Liposuction, also known as suction-assisted lipectomy, is the removal of localized areas of fat which does not respond to dieting and exercise. Some areas of the body in which liposuction can be performed are the head, (chin, neck, and cheeks), arms, abdomen, buttocks, hips, and thighs. If you are considering liposuction, this section will give you a basic understanding of the procedure.
Suction-assisted lipectomy-also known as liposuction, fat suction, or suction lipectomy-is a technique to remove unwanted fat deposits from specific areas of the body, including the chin, neck, and cheeks; the upper arms and above the breasts; the abdomen, buttocks, hips, and thighs; and the knees. Liposuction is not a substitute for weight reduction, but a method of removing localized fat that doesn’t respond to dieting and exercise.
If you’re considering liposuction, this information will give you a basic understanding of the procedure-when it can help, how it’s performed, and what results you can expect. It can’t answer all of your questions, since a lot depends on the individual patient and the surgeon. Please ask your doctor about anything you don’t understand.
Liposuction can enhance your appearance and your self-confidence, but it won’t necessarily change your looks to match your ideal, or cause other people to treat you differently. Before you decide to have surgery, think carefully about your expectations and discuss them with your surgeon.
The best candidates for liposuction are of relatively normal weight but have pockets of excess fat in particular areas. You should be physically healthy, psychologically stable, and realistic in your expectations. Most important, having firm, elastic skin will result in a better final contour. (Hanging skin won’t reshape to your body’s new contours, and may require an additional procedure to surgically remove the excess skin.)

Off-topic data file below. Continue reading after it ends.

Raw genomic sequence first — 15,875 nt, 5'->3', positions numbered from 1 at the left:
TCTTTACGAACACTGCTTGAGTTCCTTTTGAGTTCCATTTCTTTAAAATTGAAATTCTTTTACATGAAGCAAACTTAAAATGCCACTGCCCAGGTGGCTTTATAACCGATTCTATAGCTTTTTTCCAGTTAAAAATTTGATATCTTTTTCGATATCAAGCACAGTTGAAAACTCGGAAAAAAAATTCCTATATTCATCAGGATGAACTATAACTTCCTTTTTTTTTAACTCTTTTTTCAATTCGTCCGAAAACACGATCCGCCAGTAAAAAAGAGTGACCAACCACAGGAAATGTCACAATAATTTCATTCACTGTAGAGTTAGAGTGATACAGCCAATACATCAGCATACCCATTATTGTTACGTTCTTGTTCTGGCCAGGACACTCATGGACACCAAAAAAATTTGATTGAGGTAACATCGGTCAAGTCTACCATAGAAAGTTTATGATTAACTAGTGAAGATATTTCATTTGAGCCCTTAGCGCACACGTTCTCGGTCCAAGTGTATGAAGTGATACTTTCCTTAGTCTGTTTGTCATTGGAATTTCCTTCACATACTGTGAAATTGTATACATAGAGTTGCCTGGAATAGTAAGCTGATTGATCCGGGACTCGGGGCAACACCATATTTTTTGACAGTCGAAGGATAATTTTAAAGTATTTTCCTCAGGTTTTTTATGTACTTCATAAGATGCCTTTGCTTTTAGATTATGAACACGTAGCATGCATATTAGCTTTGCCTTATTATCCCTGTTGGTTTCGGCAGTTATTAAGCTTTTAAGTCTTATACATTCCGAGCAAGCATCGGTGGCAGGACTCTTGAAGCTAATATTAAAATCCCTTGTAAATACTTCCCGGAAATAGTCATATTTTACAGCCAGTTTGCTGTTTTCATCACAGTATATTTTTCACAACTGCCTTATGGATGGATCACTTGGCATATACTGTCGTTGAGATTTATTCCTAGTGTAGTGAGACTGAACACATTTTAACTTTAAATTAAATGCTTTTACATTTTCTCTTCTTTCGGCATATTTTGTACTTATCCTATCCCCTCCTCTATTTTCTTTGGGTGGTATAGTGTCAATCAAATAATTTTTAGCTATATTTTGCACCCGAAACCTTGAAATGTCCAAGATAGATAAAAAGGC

Suction lipectomy is not recommended if you’ve had recent surgery on the spot to be sculpted, if you have poor blood circulation in that area, or if you have heart or lung disease. You should also understand that liposuction by itself will not improve the dimpled skin known as cellulite, though some plastic surgeons offer other techniques that may improve this condition.
Suction-assisted lipectomy is normally safe, as long as patients are carefully selected, the operating facility is properly equipped, and the physician is adequately trained in body contouring as well as general surgery.
Nevertheless, in rare instances, the procedure may cause severe trauma, particularly when multiple or very extensive areas are suctioned at one time. Other infrequent, but possible, complications include fluid accumulation (which must be drained) and injury to the skin. Although serious complications are infrequent, infection or excessive fluid loss can lead to severe illness. You can reduce your risks by choosing a qualified plastic surgeon who has been granted privileges to perform liposuction at an accredited hospital, and by closely following his or her advice.
The scars from liposuction are small and strategically placed to be hidden from view, even in a bikini. However, other cosmetic problems may occur, even if your surgeon is very skilled. They may include rippling or bagginess of the skin over the treated area, and pigmentation changes (such as brown spots) that may become permanent if exposed to the sun. Asymmetry (uneven contour or shape) sometimes requires a second procedure.